The new health secretary Matt Hancock has received £18,000 from a key donor to the UK’s climate science denial think tank over the last four years, according to official government figures.
Hancock, who was promoted to health secretary in Theresa May’s cabinet reshuffle following a dramatic day of resignations over the Prime Minister Brexit’s plan, has received regular cash from Neil Record, who has repeatedly argued that the science of climate change is not “settled”.
The IEA refuses to reveal where its funding comes from but it has previously been revealed that the organisation has long been financed by the tobacco industry and the US-based pro healthcare privatisation Templeton Foundation.
A breakdown of the data shows Record has donated £4,000 every year to Hancock since 2011 as well as £2,000 in 2010 and in May 2017 respectively. The last donation dates from last November.
In 2015, the Guardian reported that Hancock had received £18,000 from Record between 2010 and 2014 but this did not stop the West Suffolk MP to continue to take the climate science denier funder’s money.
Neil Record: ‘Climate science is not settled’
In 2015, Record told the Guardian that he had never discussed energy policy with Hancock but added that over the past several years he had “provided some research support for Matthew Hancock, in my view an impressive 2010-entry MP”.
“I have never discussed energy policy or climate change with Matthew. Our discussions tend to centre round our mutual interest in economics; we both started our careers as economists at the Bank of England,” he added.
During the Brexit campaign, Record was also listed as a lead business supporter of Business for Britain, a pro-Brexit group linked to 55 Tufton Street, an office shared by a number of other organisations promoting a hard Brexit and climate science denial, just around the corner from the Houses of Parliament.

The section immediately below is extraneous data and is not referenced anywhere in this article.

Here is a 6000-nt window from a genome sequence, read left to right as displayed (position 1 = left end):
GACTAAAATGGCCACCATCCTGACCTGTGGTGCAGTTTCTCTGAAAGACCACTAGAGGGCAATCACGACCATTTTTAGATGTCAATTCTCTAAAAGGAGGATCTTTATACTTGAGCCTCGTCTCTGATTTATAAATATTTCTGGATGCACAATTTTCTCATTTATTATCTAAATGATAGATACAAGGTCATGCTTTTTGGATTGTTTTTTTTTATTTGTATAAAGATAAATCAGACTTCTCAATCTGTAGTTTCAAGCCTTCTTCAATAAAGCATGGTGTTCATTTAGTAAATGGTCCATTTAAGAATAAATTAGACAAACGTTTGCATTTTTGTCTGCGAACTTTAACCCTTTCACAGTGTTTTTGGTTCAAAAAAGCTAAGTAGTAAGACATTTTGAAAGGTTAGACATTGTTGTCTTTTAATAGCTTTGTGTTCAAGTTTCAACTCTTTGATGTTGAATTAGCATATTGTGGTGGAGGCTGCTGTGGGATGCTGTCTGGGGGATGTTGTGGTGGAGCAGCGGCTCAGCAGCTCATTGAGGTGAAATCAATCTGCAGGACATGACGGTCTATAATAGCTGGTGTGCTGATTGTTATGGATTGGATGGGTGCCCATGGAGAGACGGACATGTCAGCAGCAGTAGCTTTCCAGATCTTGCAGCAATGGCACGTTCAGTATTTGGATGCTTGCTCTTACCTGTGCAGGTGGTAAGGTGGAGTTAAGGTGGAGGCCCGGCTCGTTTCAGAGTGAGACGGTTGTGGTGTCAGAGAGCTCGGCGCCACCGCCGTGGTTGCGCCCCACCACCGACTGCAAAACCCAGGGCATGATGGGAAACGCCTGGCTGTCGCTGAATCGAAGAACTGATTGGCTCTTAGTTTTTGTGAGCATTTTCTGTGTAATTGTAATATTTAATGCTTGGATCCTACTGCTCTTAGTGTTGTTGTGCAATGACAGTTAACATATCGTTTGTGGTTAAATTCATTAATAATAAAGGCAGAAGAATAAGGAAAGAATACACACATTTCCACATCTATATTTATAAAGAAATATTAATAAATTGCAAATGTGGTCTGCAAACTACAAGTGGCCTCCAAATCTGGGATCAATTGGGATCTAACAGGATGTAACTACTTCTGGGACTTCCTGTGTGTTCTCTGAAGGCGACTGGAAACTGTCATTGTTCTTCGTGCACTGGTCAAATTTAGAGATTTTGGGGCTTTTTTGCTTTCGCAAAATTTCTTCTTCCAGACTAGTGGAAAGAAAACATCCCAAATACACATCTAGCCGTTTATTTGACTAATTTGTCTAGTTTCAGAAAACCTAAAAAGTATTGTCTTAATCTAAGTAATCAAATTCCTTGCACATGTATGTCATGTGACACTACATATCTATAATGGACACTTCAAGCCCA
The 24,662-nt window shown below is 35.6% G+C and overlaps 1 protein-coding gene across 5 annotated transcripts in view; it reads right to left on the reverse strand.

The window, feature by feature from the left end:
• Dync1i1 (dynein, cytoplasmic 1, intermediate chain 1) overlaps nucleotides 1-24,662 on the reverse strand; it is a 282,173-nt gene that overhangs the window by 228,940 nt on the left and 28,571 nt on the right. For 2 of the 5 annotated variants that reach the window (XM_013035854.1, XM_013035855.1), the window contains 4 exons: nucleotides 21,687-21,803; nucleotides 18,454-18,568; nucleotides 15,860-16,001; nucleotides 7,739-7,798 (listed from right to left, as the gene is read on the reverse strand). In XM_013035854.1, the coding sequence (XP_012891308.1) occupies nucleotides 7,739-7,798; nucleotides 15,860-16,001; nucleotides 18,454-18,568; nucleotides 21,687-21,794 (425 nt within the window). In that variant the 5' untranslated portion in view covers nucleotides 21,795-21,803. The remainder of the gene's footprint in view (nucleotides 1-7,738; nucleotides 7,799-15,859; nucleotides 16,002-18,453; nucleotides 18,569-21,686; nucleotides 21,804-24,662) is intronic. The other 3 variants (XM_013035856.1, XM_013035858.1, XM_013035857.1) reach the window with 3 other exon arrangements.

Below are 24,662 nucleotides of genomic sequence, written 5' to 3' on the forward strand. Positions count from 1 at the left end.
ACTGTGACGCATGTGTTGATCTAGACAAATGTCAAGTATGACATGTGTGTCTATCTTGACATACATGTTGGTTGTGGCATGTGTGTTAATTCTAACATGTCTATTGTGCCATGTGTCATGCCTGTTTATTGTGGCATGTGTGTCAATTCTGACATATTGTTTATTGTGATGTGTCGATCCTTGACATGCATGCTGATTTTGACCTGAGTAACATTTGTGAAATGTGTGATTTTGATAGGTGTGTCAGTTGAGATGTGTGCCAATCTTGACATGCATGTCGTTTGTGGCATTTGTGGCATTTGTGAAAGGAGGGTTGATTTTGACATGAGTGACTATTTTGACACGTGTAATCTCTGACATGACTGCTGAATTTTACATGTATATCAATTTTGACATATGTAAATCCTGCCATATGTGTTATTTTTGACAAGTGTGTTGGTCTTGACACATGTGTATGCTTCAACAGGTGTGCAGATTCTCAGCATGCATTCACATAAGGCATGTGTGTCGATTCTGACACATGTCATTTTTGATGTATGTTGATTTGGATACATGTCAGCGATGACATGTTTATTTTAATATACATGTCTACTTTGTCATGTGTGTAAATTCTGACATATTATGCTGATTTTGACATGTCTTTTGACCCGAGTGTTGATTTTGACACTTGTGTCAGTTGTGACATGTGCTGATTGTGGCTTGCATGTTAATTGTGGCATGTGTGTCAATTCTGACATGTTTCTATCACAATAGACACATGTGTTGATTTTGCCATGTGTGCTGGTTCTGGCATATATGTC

He is also a major Conservative party donor. Data from the Electoral Commission show that he donated £34,740 to the Tories in 2017 alone.
Matt Hancock: Views on climate change
Hancock has held a number of ministerial roles and he served as minister of state for the former department of energy and climate change between July 2014 and March 2015.
Hancock has at times voted against measures to tackle climate change including opposing a strategy for carbon capture and storage for the energy industry and voting against setting a decarbonisation target for the UK within six months of June 2016 and to review it annually thereafter.
In a 2015 live BBC debate about the environment and climate change, he said: “There is no doubt there are changes in the climate, highly likely to be manmade,” but added that any response had to be “careful and cautious” and “to go further would increase costs.”
Hancock has repeatedly used the words “careful and cautious” when talking about environmental actions and the exploitation of onshore oil and gas reserves in the UK.
The words are somehow in contradiction to recommendations by the UK’s Committee on Climate Change and the UN’s IPCC climate science panel, which have both called for tough measures and ambitious action in order to meet global climate goals and limit dangerous warming.
Hancock’s parliamentary office has been contacted for comment.
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